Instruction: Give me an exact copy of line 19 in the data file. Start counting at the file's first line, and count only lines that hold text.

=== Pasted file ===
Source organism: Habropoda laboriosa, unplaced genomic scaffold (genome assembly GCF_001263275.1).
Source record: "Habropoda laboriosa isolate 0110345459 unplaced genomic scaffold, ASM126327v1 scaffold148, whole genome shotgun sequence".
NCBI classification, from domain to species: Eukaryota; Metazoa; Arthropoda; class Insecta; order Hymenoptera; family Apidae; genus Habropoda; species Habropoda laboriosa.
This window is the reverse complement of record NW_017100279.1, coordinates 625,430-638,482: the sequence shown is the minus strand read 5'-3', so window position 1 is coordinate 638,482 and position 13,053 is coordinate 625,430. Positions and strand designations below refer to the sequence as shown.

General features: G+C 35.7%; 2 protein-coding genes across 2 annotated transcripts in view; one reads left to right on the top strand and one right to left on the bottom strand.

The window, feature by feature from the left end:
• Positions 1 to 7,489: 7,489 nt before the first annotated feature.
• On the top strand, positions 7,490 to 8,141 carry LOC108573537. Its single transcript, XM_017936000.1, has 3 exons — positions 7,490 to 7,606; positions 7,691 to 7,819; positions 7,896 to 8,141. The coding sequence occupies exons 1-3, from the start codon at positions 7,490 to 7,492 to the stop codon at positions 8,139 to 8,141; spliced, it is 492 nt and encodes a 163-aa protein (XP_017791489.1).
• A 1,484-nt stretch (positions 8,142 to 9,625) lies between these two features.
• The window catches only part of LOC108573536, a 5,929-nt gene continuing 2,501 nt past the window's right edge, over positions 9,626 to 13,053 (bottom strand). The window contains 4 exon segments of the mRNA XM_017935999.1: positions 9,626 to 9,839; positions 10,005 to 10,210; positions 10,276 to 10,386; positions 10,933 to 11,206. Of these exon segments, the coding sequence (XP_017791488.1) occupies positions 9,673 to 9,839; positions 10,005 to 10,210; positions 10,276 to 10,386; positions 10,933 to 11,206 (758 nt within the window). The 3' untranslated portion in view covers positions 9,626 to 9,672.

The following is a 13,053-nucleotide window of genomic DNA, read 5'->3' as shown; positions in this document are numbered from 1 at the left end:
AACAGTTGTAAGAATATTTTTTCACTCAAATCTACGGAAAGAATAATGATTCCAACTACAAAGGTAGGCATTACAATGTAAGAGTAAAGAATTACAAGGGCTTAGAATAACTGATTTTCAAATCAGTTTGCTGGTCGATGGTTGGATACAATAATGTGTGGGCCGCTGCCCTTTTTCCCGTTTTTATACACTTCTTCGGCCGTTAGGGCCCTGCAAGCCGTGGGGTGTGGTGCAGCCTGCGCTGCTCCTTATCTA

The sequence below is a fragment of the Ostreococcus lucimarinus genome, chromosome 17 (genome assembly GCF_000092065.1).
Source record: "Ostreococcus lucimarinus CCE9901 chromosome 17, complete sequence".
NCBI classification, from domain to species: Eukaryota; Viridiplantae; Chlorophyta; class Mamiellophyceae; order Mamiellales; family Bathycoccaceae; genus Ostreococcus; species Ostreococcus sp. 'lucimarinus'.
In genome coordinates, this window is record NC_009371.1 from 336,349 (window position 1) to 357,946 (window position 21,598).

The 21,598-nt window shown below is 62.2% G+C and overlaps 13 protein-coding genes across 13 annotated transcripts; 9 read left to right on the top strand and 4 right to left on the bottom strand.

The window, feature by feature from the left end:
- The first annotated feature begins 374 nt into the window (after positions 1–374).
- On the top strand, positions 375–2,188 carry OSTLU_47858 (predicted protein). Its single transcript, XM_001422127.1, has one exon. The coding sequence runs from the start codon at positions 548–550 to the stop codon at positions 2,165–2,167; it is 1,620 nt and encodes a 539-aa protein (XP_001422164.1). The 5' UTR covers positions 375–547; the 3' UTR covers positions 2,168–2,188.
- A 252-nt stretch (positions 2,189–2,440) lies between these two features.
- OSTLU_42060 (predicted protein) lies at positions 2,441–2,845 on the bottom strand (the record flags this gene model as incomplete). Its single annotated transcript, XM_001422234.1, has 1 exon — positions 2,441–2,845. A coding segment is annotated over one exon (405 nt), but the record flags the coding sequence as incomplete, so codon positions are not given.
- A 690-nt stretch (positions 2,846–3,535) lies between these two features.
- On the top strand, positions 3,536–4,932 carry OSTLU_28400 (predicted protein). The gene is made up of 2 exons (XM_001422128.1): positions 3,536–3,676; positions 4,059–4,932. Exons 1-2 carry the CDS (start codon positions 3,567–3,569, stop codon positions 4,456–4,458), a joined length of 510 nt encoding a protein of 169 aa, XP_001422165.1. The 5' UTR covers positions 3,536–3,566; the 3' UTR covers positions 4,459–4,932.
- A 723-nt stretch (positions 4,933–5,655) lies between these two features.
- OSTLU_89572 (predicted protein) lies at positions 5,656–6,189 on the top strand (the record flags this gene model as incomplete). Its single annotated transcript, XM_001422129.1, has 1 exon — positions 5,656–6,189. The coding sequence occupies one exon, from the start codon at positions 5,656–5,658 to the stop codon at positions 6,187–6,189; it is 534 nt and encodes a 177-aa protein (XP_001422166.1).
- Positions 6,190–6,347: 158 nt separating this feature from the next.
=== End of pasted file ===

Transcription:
- The first annotated feature begins 374 nt into the window (after positions 1–374).